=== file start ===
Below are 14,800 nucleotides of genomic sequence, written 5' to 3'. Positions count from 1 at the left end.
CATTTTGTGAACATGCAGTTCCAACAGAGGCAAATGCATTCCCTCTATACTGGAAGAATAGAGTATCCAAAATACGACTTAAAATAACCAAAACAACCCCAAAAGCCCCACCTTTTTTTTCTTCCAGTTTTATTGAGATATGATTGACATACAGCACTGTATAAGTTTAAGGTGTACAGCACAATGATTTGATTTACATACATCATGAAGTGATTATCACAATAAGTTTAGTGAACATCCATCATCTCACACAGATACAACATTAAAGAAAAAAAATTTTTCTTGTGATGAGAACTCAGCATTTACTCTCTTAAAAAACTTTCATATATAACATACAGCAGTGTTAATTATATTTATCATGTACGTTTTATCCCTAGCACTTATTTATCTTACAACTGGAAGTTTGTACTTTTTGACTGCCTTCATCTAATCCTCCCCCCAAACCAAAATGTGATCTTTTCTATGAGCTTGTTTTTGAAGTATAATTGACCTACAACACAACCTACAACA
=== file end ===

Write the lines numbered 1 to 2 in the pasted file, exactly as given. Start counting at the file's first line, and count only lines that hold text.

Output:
Below are 14,800 nucleotides of genomic sequence, written 5' to 3'. Positions count from 1 at the left end.
CATTTTGTGAACATGCAGTTCCAACAGAGGCAAATGCATTCCCTCTATACTGGAAGAATAGAGTATCCAAAATACGACTTAAAATAACCAAAACAACCCCAAAAGCCCCACCTTTTTTTTCTTCCAGTTTTATTGAGATATGATTGACATACAGCACTGTATAAGTTTAAGGTGTACAGCACAATGATTTGATTTACATACATCATGAAGTGATTATCACAATAAGTTTAGTGAACATCCATCATCTCACACAGATACAACATTAAAGAAAAAAAATTTTTCTTGTGATGAGAACTCAGCATTTACTCTCTTAAAAAACTTTCATATATAACATACAGCAGTGTTAATTATATTTATCATGTACGTTTTATCCCTAGCACTTATTTATCTTACAACTGGAAGTTTGTACTTTTTGACTGCCTTCATCTAATCCTCCCCCCAAACCAAAATGTGATCTTTTCTATGAGCTTGTTTTTGAAGTATAATTGACCTACAACACAACCTACAACA